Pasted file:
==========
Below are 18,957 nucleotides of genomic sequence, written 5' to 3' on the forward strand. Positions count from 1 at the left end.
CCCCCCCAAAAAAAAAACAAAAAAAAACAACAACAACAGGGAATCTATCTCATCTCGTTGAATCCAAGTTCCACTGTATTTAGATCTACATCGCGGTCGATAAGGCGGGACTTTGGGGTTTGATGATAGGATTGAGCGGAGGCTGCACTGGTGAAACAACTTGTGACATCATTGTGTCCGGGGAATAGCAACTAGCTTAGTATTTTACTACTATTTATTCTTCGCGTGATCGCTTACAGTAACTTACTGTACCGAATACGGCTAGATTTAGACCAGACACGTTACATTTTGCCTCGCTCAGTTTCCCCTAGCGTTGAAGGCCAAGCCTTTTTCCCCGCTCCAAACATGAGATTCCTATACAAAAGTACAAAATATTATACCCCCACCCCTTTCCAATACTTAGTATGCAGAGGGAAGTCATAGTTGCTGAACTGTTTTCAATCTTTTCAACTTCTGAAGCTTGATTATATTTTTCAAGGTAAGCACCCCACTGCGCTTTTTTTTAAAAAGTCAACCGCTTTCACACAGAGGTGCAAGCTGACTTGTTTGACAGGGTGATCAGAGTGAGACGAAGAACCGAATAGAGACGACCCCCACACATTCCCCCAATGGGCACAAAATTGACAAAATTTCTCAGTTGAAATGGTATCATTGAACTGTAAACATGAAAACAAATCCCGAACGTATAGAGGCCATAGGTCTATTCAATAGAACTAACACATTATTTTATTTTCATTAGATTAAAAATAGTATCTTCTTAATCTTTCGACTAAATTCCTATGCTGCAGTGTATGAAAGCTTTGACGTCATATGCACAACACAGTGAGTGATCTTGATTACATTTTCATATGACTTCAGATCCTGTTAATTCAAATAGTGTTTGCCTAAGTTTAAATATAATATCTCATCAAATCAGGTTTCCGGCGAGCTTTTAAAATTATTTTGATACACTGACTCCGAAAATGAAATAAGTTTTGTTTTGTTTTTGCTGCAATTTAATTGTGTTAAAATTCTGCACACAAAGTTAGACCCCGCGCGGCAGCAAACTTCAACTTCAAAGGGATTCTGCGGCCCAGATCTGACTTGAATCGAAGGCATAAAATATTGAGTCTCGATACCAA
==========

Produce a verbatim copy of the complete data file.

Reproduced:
Below are 18,957 nucleotides of genomic sequence, written 5' to 3' on the forward strand. Positions count from 1 at the left end.
CCCCCCCAAAAAAAAAACAAAAAAAAACAACAACAACAGGGAATCTATCTCATCTCGTTGAATCCAAGTTCCACTGTATTTAGATCTACATCGCGGTCGATAAGGCGGGACTTTGGGGTTTGATGATAGGATTGAGCGGAGGCTGCACTGGTGAAACAACTTGTGACATCATTGTGTCCGGGGAATAGCAACTAGCTTAGTATTTTACTACTATTTATTCTTCGCGTGATCGCTTACAGTAACTTACTGTACCGAATACGGCTAGATTTAGACCAGACACGTTACATTTTGCCTCGCTCAGTTTCCCCTAGCGTTGAAGGCCAAGCCTTTTTCCCCGCTCCAAACATGAGATTCCTATACAAAAGTACAAAATATTATACCCCCACCCCTTTCCAATACTTAGTATGCAGAGGGAAGTCATAGTTGCTGAACTGTTTTCAATCTTTTCAACTTCTGAAGCTTGATTATATTTTTCAAGGTAAGCACCCCACTGCGCTTTTTTTTAAAAAGTCAACCGCTTTCACACAGAGGTGCAAGCTGACTTGTTTGACAGGGTGATCAGAGTGAGACGAAGAACCGAATAGAGACGACCCCCACACATTCCCCCAATGGGCACAAAATTGACAAAATTTCTCAGTTGAAATGGTATCATTGAACTGTAAACATGAAAACAAATCCCGAACGTATAGAGGCCATAGGTCTATTCAATAGAACTAACACATTATTTTATTTTCATTAGATTAAAAATAGTATCTTCTTAATCTTTCGACTAAATTCCTATGCTGCAGTGTATGAAAGCTTTGACGTCATATGCACAACACAGTGAGTGATCTTGATTACATTTTCATATGACTTCAGATCCTGTTAATTCAAATAGTGTTTGCCTAAGTTTAAATATAATATCTCATCAAATCAGGTTTCCGGCGAGCTTTTAAAATTATTTTGATACACTGACTCCGAAAATGAAATAAGTTTTGTTTTGTTTTTGCTGCAATTTAATTGTGTTAAAATTCTGCACACAAAGTTAGACCCCGCGCGGCAGCAAACTTCAACTTCAAAGGGATTCTGCGGCCCAGATCTGACTTGAATCGAAGGCATAAAATATTGAGTCTCGATACCAA